In fall 2014 Sweden’s newly appointed foreign minister notified Parliament that the government proposed to implement a “feminist foreign policy”. However, it was unclear for a long time what the policy consisted of. This new policy was also criticized strongly by conservative politicians, often leading to dismissal.
After a year of the current ruling government, feminist foreign policy has been concretized. According to Wallström, it will focus on women’s rights, resources and representation, which in practice means that the government is adopting a liberal feminist direction.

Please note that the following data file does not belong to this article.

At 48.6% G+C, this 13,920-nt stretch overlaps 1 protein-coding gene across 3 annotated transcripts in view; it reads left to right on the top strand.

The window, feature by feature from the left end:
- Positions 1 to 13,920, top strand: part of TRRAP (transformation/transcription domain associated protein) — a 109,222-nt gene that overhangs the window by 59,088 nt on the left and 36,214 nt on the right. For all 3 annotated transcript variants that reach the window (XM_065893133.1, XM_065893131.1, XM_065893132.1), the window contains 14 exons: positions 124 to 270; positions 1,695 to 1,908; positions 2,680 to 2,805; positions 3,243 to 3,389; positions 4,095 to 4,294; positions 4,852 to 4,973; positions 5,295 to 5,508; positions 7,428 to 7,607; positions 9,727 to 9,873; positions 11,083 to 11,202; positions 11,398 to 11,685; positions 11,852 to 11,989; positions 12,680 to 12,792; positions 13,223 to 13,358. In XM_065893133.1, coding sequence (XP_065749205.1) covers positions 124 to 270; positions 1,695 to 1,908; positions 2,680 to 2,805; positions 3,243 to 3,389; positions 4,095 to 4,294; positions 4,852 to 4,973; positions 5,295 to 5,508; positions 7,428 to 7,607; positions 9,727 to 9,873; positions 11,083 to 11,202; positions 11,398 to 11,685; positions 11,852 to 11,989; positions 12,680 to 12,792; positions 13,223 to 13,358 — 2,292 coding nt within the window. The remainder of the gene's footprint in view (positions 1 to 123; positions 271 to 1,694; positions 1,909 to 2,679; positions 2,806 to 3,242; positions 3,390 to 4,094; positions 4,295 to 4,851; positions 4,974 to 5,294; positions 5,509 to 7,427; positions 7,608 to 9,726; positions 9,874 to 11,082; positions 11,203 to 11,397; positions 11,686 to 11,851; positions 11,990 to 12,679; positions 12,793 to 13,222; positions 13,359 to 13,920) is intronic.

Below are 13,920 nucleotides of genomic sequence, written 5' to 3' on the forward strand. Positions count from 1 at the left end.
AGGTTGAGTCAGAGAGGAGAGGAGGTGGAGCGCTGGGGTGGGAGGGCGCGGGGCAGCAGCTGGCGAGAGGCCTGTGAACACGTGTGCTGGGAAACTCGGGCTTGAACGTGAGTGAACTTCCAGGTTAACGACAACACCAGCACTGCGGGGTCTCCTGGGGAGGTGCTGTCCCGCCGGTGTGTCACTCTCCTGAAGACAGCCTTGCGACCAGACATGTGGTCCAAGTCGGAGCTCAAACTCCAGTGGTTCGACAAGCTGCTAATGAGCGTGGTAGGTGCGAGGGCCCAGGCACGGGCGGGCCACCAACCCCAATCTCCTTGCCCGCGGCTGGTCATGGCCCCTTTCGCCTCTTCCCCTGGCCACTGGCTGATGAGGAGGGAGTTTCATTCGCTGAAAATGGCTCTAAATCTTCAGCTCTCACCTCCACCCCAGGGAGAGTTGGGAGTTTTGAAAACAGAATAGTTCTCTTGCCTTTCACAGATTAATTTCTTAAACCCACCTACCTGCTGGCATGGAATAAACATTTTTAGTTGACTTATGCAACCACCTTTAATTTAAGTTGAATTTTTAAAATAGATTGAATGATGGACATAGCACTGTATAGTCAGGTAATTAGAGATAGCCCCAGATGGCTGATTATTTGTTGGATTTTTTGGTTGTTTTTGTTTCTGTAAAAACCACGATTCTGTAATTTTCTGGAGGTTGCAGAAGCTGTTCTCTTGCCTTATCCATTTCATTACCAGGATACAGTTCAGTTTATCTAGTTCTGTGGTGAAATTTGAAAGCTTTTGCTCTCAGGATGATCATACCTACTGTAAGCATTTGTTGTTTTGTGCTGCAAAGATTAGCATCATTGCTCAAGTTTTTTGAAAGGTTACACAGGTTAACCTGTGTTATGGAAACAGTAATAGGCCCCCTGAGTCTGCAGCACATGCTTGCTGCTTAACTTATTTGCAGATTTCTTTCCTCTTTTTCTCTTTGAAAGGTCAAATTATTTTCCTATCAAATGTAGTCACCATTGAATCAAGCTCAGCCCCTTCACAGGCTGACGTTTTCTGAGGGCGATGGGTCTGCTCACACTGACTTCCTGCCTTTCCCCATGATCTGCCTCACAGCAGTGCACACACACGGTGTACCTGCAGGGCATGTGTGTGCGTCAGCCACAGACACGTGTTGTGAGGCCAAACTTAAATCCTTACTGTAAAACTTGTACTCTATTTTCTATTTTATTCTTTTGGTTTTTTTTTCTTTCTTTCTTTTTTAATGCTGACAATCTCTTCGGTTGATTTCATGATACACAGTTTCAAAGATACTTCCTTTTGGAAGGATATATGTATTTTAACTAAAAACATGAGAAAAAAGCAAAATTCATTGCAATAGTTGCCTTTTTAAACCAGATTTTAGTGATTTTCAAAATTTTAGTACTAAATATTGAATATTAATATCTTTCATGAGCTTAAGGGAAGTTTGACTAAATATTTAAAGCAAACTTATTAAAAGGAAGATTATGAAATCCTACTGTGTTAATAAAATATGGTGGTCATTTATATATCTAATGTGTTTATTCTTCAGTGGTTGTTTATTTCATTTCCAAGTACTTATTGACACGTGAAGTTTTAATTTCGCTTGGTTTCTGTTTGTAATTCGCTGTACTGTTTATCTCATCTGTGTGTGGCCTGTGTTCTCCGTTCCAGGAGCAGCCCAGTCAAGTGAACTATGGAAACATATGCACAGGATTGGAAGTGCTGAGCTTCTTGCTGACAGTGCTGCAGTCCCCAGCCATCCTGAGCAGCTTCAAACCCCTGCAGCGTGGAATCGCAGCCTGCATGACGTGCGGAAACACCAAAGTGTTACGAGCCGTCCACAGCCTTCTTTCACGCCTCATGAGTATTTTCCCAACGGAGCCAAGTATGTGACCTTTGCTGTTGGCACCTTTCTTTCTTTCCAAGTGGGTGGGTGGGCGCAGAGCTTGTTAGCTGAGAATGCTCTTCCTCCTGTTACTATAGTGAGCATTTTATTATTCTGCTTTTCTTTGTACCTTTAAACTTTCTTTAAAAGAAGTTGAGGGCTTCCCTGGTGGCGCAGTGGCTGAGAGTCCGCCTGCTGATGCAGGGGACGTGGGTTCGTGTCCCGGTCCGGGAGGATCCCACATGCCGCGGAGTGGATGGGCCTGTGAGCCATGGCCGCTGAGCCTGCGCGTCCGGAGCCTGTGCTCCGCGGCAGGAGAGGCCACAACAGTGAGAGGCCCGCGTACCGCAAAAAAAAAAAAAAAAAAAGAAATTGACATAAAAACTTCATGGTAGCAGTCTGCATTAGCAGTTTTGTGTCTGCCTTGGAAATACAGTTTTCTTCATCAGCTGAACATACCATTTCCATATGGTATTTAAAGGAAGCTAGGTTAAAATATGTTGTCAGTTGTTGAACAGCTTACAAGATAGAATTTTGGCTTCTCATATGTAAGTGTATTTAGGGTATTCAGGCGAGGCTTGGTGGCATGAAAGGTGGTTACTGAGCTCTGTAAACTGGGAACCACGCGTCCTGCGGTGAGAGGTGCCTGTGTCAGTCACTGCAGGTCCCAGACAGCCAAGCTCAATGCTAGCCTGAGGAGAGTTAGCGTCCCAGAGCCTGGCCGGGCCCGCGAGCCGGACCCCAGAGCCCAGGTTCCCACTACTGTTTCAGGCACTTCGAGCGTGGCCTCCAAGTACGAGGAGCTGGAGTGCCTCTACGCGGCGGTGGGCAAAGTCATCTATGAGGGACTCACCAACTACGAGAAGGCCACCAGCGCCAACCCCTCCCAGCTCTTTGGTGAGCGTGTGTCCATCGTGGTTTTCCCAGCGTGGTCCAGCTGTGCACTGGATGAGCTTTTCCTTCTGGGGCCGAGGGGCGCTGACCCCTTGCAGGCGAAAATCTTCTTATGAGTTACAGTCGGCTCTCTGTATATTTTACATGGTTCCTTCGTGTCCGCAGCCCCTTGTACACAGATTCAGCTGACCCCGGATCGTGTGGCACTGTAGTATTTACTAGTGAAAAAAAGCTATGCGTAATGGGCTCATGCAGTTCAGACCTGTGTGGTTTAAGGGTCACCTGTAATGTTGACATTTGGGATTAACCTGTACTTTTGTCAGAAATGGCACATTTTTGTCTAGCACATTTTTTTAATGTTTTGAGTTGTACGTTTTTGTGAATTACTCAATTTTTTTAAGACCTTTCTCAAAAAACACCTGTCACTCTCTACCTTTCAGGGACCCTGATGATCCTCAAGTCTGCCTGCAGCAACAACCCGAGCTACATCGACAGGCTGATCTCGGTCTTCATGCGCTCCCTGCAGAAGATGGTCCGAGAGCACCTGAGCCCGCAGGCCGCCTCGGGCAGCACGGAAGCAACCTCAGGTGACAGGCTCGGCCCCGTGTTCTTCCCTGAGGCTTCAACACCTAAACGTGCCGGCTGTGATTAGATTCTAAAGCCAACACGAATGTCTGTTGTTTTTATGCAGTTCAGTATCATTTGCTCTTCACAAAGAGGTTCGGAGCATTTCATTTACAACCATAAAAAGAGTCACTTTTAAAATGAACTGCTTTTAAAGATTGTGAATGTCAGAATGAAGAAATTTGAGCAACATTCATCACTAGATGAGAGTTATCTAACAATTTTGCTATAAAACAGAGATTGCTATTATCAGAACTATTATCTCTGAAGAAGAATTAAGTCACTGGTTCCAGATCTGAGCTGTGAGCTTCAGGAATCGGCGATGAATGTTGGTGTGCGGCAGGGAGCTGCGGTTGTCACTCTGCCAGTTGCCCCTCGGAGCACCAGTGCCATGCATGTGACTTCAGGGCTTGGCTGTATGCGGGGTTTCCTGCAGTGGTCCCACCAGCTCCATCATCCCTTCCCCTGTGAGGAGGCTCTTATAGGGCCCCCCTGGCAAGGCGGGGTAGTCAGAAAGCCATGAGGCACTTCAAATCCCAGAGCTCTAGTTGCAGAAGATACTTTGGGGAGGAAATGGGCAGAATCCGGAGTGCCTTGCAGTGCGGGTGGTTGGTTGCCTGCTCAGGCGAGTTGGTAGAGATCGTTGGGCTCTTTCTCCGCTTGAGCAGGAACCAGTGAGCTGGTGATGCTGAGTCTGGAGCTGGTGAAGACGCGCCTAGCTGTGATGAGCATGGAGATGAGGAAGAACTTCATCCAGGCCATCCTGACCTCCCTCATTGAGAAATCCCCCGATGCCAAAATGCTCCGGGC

In the report “Feminist Foreign Policy” Carl Albinsson clarifies the concrete substance of the government’s feminist foreign policy. By analyzing the Foreign Ministry’s official communication, Albinsson comes to the conclusion that aside from the name, “feminist foreign policy” doesn’t distinguish itself from the conservative government’s earlier foreign policy.
– The government’s foreign policy actions should be criticized for its symbolic image, rather than for its actual engagement in securing women’s rights across the world, said Carl Albinsson.
Carl Albinsson holds a masters degree in political science from the National Defense University, with a focus on crisis management and international cooperation. In spring 2015 he was an intern at Sweden’s embassy in Oslo. Carl is also a board member of the Swedish Atlantic Council.